It is hard to believe that Ernestine Anderson was within a few months of her eightieth birthday at the time of this 2008 session, but she shows the wisdom of a veteran vocalist in her interpretations of this collection of standards, ballads, and pop songs, often proving that less is indeed more. Well complemented by tenor saxophonist Houston Person (who was an important presence on so many of the late vocalist Etta Jones' albums), pianist LaFayette Harris, bassist Chip Jackson, and drummer Willie Jones, Anderson sings with a confidence that makes each song sound like a first take. She masters the catchy midtempo setting of "Make Someone Happy," a piece often played painfully slow in order to get a sense of drama, but her upbeat treatment is a fine alternative. She knows how to sing a ballad, demonstrated in her richly textured and soulful rendition of the timeless "Skylark." She is equally at home with pop material like Leon Russell's "A Song for You" and her superb, very deliberate take of "Candy," with soulful fills inserted by Person. This is a potent effort by a singer who remains very much in her prime. ~ Ken Dryden
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Bebop - Released August 15, 2008 | Savant

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Bebop - Released June 13, 2008 | Savant

Pamela Luss' third CD for Savant is her most rewarding thus far. That is due to an inspired repertoire, her increasingly mature interpretations of lyrics, and an indescribable magic that occurs on most of these selections. Luss is a jazz singer who does not scat, she sticks to the lyrics, and she keeps her improvisations consistently melodic. The improvising is in her placement of notes and in the feeling that she gives to the words. While she at times displays a high voice, particularly during the first few selections of Magnet, at other times she sounds surprisingly comfortable in her lower register. Pianist John DiMartino, who contributed most of the arrangements for this project, is a major asset. The variety, which is emphasized in the arrangements, can be felt in a repertoire that ranges from a heartfelt "Why Did I Choose You" and the ironic "No, Not Much" to the sentimental "Glad to Be Unhappy," a slow ballad version of "Quiet Nights" (with no bossa nova in sight) and a cooking "More." Accompanied by a top-notch rhythm section (with three different bassists taking turns), Luss is also occasionally joined by a horn player (tenor great Houston Person is on six selections) and takes "No, Not Much" as a vocal duet with Freddy Cole. This well-conceived set is highly recommended. ~ Scott Yanow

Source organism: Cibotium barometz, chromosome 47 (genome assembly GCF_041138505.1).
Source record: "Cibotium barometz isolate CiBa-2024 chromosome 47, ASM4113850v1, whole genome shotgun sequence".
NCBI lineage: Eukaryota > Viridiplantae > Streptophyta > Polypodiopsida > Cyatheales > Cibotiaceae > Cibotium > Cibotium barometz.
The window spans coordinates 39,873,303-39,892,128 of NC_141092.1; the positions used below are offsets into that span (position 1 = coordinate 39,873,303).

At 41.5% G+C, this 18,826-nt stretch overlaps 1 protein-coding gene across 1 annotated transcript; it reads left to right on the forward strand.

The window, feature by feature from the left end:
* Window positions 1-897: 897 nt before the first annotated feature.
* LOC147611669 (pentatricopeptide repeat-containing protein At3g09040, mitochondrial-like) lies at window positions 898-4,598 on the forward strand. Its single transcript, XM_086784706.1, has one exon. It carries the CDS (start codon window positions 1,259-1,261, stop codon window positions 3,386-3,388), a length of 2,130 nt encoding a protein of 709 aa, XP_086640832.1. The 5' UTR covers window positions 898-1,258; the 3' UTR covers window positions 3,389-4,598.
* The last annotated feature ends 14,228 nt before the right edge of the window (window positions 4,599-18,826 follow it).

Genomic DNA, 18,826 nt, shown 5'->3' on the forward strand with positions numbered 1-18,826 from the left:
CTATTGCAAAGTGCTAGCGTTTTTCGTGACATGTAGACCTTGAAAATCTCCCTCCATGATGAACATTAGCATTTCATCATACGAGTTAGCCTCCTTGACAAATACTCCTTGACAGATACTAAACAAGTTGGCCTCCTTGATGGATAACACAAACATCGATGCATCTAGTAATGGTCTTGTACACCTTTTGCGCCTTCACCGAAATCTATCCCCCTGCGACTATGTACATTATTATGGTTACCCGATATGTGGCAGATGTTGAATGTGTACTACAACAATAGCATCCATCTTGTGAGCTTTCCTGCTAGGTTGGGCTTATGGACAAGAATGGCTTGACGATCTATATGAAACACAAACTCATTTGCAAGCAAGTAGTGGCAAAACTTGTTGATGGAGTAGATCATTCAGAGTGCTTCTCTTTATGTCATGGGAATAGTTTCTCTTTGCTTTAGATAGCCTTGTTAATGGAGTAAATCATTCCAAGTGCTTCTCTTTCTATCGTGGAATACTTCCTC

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Bebop - Released March 7, 2008 | HighNote Records